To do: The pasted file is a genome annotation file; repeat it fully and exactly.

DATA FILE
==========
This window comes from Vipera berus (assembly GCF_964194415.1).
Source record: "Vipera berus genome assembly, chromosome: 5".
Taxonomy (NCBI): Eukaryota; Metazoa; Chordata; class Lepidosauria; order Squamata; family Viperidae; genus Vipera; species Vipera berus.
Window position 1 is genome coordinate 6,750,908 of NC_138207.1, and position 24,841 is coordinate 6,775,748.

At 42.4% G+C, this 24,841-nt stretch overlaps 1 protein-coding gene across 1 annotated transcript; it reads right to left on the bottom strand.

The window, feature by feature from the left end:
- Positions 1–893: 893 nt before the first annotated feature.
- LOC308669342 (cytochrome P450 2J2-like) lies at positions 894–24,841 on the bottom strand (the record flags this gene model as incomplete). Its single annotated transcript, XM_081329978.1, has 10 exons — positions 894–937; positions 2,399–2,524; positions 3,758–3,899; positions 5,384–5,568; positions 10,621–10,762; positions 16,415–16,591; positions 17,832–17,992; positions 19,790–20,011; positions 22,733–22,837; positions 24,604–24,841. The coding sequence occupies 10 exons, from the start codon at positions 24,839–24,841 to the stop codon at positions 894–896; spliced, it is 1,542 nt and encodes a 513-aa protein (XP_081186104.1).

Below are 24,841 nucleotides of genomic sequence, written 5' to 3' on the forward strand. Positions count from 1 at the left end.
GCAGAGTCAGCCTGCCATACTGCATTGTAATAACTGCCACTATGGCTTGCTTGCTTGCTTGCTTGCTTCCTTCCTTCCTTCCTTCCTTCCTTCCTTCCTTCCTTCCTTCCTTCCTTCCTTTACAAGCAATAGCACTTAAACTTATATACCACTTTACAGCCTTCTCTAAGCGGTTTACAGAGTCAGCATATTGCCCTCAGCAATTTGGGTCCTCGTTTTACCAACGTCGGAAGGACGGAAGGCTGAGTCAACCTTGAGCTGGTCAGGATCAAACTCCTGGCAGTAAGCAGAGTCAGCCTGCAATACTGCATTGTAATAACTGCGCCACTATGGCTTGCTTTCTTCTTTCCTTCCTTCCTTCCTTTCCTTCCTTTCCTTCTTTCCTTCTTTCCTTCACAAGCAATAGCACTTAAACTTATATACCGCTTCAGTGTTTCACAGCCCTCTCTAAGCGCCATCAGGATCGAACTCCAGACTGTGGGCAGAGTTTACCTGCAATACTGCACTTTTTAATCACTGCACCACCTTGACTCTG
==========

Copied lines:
This window comes from Vipera berus (assembly GCF_964194415.1).
Source record: "Vipera berus genome assembly, chromosome: 5".
Taxonomy (NCBI): Eukaryota; Metazoa; Chordata; class Lepidosauria; order Squamata; family Viperidae; genus Vipera; species Vipera berus.
Window position 1 is genome coordinate 6,750,908 of NC_138207.1, and position 24,841 is coordinate 6,775,748.

At 42.4% G+C, this 24,841-nt stretch overlaps 1 protein-coding gene across 1 annotated transcript; it reads right to left on the bottom strand.

The window, feature by feature from the left end:
- Positions 1–893: 893 nt before the first annotated feature.
- LOC308669342 (cytochrome P450 2J2-like) lies at positions 894–24,841 on the bottom strand (the record flags this gene model as incomplete). Its single annotated transcript, XM_081329978.1, has 10 exons — positions 894–937; positions 2,399–2,524; positions 3,758–3,899; positions 5,384–5,568; positions 10,621–10,762; positions 16,415–16,591; positions 17,832–17,992; positions 19,790–20,011; positions 22,733–22,837; positions 24,604–24,841. The coding sequence occupies 10 exons, from the start codon at positions 24,839–24,841 to the stop codon at positions 894–896; spliced, it is 1,542 nt and encodes a 513-aa protein (XP_081186104.1).

Below are 24,841 nucleotides of genomic sequence, written 5' to 3' on the forward strand. Positions count from 1 at the left end.
GCAGAGTCAGCCTGCCATACTGCATTGTAATAACTGCCACTATGGCTTGCTTGCTTGCTTGCTTGCTTCCTTCCTTCCTTCCTTCCTTCCTTCCTTCCTTCCTTCCTTCCTTCCTTCCTTTACAAGCAATAGCACTTAAACTTATATACCACTTTACAGCCTTCTCTAAGCGGTTTACAGAGTCAGCATATTGCCCTCAGCAATTTGGGTCCTCGTTTTACCAACGTCGGAAGGACGGAAGGCTGAGTCAACCTTGAGCTGGTCAGGATCAAACTCCTGGCAGTAAGCAGAGTCAGCCTGCAATACTGCATTGTAATAACTGCGCCACTATGGCTTGCTTTCTTCTTTCCTTCCTTCCTTCCTTTCCTTCCTTTCCTTCTTTCCTTCTTTCCTTCACAAGCAATAGCACTTAAACTTATATACCGCTTCAGTGTTTCACAGCCCTCTCTAAGCGCCATCAGGATCGAACTCCAGACTGTGGGCAGAGTTTACCTGCAATACTGCACTTTTTAATCACTGCACCACCTTGACTCTG